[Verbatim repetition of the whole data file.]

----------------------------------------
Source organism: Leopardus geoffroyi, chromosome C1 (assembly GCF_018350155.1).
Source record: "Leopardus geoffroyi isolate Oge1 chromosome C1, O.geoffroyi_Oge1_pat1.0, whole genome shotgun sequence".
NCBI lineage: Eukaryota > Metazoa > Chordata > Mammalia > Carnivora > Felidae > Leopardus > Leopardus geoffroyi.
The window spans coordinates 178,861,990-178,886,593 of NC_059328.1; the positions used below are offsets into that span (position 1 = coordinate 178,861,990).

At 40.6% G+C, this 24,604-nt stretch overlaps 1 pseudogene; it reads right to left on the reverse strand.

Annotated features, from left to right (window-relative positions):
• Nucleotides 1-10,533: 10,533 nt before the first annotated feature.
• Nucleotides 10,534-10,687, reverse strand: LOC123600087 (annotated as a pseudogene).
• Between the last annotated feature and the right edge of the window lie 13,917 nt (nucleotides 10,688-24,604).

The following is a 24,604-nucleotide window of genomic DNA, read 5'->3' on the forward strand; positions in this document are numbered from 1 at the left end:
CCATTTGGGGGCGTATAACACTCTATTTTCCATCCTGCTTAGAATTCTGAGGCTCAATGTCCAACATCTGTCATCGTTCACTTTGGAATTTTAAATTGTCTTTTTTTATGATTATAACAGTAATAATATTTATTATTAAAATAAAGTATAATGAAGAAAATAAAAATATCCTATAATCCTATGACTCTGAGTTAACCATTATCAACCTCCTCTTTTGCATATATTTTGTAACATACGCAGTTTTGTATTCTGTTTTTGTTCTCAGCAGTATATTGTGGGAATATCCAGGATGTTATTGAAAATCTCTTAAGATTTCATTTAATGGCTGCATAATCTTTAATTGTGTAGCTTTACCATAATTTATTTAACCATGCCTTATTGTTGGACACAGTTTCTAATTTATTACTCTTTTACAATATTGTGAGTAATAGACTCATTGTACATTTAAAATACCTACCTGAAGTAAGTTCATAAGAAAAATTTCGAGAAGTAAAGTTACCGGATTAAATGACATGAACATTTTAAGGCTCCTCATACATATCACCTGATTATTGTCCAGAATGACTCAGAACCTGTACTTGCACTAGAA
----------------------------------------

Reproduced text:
Source organism: Leopardus geoffroyi, chromosome C1 (assembly GCF_018350155.1).
Source record: "Leopardus geoffroyi isolate Oge1 chromosome C1, O.geoffroyi_Oge1_pat1.0, whole genome shotgun sequence".
NCBI lineage: Eukaryota > Metazoa > Chordata > Mammalia > Carnivora > Felidae > Leopardus > Leopardus geoffroyi.
The window spans coordinates 178,861,990-178,886,593 of NC_059328.1; the positions used below are offsets into that span (position 1 = coordinate 178,861,990).

At 40.6% G+C, this 24,604-nt stretch overlaps 1 pseudogene; it reads right to left on the reverse strand.

Annotated features, from left to right (window-relative positions):
• Nucleotides 1-10,533: 10,533 nt before the first annotated feature.
• Nucleotides 10,534-10,687, reverse strand: LOC123600087 (annotated as a pseudogene).
• Between the last annotated feature and the right edge of the window lie 13,917 nt (nucleotides 10,688-24,604).

The following is a 24,604-nucleotide window of genomic DNA, read 5'->3' on the forward strand; positions in this document are numbered from 1 at the left end:
CCATTTGGGGGCGTATAACACTCTATTTTCCATCCTGCTTAGAATTCTGAGGCTCAATGTCCAACATCTGTCATCGTTCACTTTGGAATTTTAAATTGTCTTTTTTTATGATTATAACAGTAATAATATTTATTATTAAAATAAAGTATAATGAAGAAAATAAAAATATCCTATAATCCTATGACTCTGAGTTAACCATTATCAACCTCCTCTTTTGCATATATTTTGTAACATACGCAGTTTTGTATTCTGTTTTTGTTCTCAGCAGTATATTGTGGGAATATCCAGGATGTTATTGAAAATCTCTTAAGATTTCATTTAATGGCTGCATAATCTTTAATTGTGTAGCTTTACCATAATTTATTTAACCATGCCTTATTGTTGGACACAGTTTCTAATTTATTACTCTTTTACAATATTGTGAGTAATAGACTCATTGTACATTTAAAATACCTACCTGAAGTAAGTTCATAAGAAAAATTTCGAGAAGTAAAGTTACCGGATTAAATGACATGAACATTTTAAGGCTCCTCATACATATCACCTGATTATTGTCCAGAATGACTCAGAACCTGTACTTGCACTAGAA